To celebrate Ganesh Chathurthi, for the past 5 years, we have made a Ganesh from bread dough, baked it in the oven, and after 3 or 9 days taken Him to immersion in the nearby lake or river.
I am connected to this festival for many reasons, the closest to my heart being the symbolism of the event. I believe that the meaning behind the festival is a spiritual message, transcending any religious denomination- it is human spirituality.
To me, the lesson is what we take from the earth we have to give back as it was given to us and not to hurt the environment. Originally, in India, Ganesh was made from clay from the riverbed and then submersed back to where He came from. And, it was done in an earth friendly way- none of the plaster of paris molds, lead based paints or fancy decorations that can choke fish were used. Only earth based molds (clay) and paints (possibly herbal powders and flower dyes) and nature’s decorations being flowers and other beautiful natural items to decorate Ganesh. When put back into the water, these things will not hurt the environment.
To me, I take this one step further. How we treat our environment can translate into how we treat ourselves and fellow humans. For example, if we take from the earth to make a Ganesh and decorate him with non-biodegradable items, and put this back in the ocean or water body, it respects the earth, hence ourselves.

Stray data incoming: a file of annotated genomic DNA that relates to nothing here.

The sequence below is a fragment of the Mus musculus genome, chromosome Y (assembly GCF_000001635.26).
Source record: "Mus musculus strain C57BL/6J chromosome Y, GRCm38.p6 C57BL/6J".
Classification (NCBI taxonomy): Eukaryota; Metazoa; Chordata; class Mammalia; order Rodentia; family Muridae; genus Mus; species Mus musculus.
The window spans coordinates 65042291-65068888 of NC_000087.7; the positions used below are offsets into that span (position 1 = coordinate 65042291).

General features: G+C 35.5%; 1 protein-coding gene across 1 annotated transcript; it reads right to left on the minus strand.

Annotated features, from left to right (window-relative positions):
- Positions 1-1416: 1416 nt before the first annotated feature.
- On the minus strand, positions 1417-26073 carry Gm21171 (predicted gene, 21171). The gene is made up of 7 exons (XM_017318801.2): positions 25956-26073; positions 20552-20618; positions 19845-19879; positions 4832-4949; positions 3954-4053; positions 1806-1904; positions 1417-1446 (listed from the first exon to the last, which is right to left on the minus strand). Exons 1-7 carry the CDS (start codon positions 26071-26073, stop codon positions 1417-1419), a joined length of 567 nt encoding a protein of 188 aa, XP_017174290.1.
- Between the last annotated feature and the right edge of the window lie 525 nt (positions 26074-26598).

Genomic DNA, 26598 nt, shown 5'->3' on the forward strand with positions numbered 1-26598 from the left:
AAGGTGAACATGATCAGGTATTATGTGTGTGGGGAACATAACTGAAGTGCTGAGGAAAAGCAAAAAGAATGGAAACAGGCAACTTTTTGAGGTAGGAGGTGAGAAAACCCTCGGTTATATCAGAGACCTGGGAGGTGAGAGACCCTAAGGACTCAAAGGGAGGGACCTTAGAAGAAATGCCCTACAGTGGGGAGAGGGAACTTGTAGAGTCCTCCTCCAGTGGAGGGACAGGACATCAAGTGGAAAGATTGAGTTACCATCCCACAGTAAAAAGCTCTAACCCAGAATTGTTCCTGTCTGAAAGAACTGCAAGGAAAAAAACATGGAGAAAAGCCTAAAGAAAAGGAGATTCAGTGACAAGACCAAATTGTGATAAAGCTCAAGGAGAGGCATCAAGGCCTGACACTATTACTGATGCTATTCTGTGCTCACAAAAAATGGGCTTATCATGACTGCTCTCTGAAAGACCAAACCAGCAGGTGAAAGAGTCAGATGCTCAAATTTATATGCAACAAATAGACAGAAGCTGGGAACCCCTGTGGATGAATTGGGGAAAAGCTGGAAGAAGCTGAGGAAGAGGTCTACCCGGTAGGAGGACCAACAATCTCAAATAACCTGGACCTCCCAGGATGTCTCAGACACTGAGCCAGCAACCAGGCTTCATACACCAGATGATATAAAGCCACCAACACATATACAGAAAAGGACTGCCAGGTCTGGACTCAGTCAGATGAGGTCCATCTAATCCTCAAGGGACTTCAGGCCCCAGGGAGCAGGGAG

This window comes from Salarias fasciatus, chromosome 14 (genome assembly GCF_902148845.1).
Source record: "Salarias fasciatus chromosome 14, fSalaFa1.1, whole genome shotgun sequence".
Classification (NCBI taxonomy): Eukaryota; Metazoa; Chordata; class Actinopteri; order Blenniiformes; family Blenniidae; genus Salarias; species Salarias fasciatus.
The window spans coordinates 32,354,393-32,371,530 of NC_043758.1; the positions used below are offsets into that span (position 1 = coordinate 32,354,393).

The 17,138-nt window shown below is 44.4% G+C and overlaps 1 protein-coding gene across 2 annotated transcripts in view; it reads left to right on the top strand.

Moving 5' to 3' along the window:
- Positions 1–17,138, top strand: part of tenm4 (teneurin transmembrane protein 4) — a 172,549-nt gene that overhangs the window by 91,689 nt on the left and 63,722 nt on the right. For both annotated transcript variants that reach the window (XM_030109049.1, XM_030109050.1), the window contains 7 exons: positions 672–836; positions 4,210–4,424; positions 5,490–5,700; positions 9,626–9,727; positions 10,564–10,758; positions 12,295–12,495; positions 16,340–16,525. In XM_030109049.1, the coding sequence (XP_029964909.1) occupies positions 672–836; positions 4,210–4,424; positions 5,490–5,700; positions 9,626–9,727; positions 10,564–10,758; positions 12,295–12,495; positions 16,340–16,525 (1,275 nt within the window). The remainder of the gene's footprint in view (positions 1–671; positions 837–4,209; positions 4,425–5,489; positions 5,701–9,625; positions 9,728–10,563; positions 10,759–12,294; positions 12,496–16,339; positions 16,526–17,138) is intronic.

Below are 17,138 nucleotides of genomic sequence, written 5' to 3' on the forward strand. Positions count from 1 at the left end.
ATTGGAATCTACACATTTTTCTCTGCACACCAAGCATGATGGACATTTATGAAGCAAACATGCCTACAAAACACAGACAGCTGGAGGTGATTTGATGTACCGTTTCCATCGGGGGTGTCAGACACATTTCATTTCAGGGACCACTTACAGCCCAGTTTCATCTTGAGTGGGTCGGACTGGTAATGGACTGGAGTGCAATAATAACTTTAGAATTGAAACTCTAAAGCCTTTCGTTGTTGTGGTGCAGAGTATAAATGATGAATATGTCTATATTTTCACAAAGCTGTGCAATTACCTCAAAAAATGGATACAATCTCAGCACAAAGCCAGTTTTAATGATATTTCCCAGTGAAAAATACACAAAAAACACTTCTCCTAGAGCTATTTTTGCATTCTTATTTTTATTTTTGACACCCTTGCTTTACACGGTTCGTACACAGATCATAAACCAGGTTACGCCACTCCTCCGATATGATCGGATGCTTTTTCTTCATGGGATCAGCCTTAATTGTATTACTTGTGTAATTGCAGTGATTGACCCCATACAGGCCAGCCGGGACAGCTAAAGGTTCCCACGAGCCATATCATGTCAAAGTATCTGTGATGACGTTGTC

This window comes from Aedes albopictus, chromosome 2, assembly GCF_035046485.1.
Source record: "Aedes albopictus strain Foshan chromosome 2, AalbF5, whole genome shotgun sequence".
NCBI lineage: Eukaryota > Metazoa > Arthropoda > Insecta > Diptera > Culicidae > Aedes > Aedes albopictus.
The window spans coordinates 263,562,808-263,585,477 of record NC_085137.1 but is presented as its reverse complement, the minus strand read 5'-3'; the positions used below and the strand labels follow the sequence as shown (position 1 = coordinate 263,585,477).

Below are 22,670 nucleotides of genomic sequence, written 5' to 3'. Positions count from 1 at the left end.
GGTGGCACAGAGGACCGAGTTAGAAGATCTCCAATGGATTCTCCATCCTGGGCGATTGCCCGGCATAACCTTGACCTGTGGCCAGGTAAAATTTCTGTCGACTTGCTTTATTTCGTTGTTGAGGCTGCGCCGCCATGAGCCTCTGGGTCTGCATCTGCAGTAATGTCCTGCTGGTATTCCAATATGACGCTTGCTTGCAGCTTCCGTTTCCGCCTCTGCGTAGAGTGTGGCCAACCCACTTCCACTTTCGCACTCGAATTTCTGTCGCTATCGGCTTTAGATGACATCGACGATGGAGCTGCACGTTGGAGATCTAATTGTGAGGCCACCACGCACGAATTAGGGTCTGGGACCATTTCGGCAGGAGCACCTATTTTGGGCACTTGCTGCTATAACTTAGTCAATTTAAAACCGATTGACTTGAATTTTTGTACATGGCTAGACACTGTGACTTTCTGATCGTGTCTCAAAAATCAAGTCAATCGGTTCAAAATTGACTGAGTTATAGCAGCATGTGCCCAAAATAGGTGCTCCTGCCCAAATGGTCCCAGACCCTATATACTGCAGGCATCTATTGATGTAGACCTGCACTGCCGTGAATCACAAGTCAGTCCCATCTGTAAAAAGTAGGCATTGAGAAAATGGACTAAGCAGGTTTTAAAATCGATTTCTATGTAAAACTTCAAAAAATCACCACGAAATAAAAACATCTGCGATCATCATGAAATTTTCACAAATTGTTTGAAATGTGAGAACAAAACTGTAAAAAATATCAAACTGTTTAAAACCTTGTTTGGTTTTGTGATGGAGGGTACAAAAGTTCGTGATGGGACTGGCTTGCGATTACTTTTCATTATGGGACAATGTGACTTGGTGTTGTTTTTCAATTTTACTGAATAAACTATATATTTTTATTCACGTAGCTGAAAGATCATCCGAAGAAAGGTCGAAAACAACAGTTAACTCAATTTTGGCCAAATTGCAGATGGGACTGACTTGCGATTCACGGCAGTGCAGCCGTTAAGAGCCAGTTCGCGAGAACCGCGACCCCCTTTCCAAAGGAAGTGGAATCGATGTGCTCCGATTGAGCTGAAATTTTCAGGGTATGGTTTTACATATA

So, think about this and how you treat yourself and others. It’s easier to think of this in relation to how we treat others- we may take from others, even without our knowledge their time, energy, passion for life, material items etc. We may borrow or take away entirely any number of tangibles or intangibles, but how we replace or give back is very important. If we, for instance, ask for another’s time, but later don’t help when they ask or don’t step forward to help without being asked, we are not giving back. Not giving back is also harmful. This upsets the balance and also hurts the other person and hurts us personally in some way. There is a ripple effect. Just like if we put Ganesh back in the ocean with lead-based paints and ornaments, who or what will that hurt and how can it affect the whole system? It may seem it’s isolated, but there is a ripple effect- just like the waves created upon walking into the water to submerse Ganesha, the waves come back to the shore and affect somehow- do they bring the same clean water back, do they bring the garbage back, do they affect the fish that is eaten in a harmful way, or are they ingested by the fish, and bring them back to the shore dead?
In sum, Lord Ganesha reminds us that “We are all connected.” I believe there is a phrase in Sanskrit for this, if you know it, please e-mail it to me! Thank you.
Read a related post: Receive What You Give.
See photos of Ganesh Chathurthi Celebrations of Years Past.